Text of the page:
In addition, consider the salary of your permanent workers in similar positions when you hire any temporary worker, in case you decide to transition the worker to full time. If you contract a temporary worker at a higher salary than your permanent employees in the same position, you may cause problems. First, if permanent employees discover this inequality, they may become disgruntled, even if they receive additional compensation in the form of benefits. Second, if you decide to convert the temporary employee to permanent status, he is going to want to remain at his current salary, even though you’re probably adding benefits. If you’re forced to trim his salary, be sure to clearly communicate the dollar value of benefits added so that the employment relationship does not begin on a sour note.
“Most supervisors try to look at salary going in and try to make a good-faith effort to build in a reasonable amount of parity, so that there are no misunderstandings or wage disparity,” says Elshoff.
Because one of the advantages of the temporary-to-permanent approach is hiring someone you know will be a good fit for the company, the transition should be seamless. Still, logistical concerns HR professionals should consider include the following:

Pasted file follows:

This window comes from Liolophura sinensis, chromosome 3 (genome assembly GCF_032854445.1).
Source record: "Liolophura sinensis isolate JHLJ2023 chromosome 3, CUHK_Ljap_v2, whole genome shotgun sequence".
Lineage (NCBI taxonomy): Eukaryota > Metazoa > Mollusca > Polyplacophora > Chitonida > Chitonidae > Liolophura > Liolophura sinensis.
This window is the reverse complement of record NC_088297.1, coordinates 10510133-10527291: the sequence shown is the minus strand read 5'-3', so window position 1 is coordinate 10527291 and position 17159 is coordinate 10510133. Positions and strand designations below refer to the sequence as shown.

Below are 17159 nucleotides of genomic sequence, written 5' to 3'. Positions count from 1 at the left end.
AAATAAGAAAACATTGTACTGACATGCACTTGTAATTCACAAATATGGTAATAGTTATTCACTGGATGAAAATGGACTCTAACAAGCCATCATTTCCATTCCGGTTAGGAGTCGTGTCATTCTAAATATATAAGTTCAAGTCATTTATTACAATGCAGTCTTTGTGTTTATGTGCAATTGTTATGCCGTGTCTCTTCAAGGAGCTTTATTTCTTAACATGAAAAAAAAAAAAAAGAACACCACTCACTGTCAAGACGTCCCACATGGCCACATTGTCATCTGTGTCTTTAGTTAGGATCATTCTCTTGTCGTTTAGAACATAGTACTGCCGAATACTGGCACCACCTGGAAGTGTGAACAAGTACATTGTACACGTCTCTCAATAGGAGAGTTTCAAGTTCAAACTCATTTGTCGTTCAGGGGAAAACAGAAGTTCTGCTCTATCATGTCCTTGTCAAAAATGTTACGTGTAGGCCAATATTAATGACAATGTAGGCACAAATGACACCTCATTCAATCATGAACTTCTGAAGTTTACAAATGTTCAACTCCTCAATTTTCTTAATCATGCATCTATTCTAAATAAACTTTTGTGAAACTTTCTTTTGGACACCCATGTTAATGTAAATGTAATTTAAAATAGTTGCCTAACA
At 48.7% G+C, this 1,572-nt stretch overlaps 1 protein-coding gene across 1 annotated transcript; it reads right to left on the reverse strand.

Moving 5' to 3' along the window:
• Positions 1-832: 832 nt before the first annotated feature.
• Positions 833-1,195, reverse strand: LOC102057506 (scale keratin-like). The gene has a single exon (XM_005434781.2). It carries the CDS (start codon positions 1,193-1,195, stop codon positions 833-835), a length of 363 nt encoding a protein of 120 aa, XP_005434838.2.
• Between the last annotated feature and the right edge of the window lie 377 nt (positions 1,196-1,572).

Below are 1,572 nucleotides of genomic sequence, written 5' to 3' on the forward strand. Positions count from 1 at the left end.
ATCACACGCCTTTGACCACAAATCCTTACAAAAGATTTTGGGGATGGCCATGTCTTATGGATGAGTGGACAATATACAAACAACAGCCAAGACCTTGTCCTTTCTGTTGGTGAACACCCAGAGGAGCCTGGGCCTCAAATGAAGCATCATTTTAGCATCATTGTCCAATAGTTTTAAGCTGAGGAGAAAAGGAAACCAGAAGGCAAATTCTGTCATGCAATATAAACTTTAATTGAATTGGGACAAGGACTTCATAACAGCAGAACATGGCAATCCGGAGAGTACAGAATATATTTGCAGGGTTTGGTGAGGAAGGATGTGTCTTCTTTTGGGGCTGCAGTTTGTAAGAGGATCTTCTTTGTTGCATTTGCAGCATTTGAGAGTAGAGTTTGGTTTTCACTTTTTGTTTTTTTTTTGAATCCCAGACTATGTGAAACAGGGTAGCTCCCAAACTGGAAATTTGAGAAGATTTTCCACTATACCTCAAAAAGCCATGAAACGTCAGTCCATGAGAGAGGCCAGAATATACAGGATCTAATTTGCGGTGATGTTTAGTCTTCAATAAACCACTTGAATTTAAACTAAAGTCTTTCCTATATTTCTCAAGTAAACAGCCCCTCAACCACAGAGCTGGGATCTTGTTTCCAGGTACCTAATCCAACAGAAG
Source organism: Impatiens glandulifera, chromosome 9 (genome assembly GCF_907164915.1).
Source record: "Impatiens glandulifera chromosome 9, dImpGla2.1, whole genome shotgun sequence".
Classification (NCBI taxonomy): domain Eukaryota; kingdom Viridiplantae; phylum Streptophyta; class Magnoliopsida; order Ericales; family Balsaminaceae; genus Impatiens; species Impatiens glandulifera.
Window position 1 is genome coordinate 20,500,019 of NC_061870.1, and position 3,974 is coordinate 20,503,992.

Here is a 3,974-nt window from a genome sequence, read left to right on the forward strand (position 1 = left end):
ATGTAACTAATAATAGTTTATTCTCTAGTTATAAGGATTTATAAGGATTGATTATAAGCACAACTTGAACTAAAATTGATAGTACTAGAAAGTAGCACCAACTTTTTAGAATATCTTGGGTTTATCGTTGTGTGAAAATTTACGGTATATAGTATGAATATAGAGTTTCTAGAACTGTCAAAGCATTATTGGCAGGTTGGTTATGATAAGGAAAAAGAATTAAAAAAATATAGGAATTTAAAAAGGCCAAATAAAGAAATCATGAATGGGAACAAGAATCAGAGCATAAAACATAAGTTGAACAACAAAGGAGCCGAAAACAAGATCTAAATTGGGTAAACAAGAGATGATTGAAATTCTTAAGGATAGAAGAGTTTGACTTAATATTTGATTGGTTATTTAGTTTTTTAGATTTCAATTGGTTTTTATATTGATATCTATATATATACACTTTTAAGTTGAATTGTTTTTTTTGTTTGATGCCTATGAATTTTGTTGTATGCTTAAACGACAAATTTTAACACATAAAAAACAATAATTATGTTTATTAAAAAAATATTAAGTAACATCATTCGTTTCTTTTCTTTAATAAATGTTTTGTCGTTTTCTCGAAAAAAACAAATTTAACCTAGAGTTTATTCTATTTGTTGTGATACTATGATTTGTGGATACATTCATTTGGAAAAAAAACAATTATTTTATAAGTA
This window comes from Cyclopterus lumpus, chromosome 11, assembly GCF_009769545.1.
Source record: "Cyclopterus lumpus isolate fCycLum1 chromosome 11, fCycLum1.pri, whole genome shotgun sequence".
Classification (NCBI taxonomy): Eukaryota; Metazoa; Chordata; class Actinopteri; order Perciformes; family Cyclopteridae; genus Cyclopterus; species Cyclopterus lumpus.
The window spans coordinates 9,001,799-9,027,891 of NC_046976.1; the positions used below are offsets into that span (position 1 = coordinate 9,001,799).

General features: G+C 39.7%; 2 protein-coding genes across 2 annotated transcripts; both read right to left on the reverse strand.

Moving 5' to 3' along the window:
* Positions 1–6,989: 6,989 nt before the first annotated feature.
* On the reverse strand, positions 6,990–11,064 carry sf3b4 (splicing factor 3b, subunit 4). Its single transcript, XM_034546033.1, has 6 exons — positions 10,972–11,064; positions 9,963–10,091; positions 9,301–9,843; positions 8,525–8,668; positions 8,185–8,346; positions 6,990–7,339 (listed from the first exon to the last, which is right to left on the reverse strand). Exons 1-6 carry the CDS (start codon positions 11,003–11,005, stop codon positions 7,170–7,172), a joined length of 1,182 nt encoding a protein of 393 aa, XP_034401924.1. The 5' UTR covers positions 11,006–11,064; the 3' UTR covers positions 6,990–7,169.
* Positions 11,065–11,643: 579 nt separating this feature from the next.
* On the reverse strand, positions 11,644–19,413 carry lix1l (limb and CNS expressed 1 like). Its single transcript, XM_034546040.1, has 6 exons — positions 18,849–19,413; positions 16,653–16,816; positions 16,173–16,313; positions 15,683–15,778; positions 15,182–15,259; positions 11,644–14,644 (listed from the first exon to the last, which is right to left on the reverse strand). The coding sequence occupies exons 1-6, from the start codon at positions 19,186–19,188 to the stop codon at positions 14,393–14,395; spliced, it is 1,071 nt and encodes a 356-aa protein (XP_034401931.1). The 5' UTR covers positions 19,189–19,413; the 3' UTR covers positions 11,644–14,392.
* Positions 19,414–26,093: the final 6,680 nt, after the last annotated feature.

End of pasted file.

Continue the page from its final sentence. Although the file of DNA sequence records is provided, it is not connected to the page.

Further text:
At Cingular Wireless, all jobs are posted internally up to a certain level. In some cases, a temporary worker may be the sole contender for the job, but for others, there may be internal candidates. “If it is an entry-level job, it may be a formality because nobody else is looking [at that job as a promotion],” says Glube. But there may be more competition for higher-level jobs. “You have to be careful. Sometimes the manager has worked with the temp, trained them and invested in them. They have trouble being objective about who else they might consider,” says Glube. In these cases, HR should make sure the manager gives the internal employee a fair chance by doing a formal interview and speaking with his current supervisor.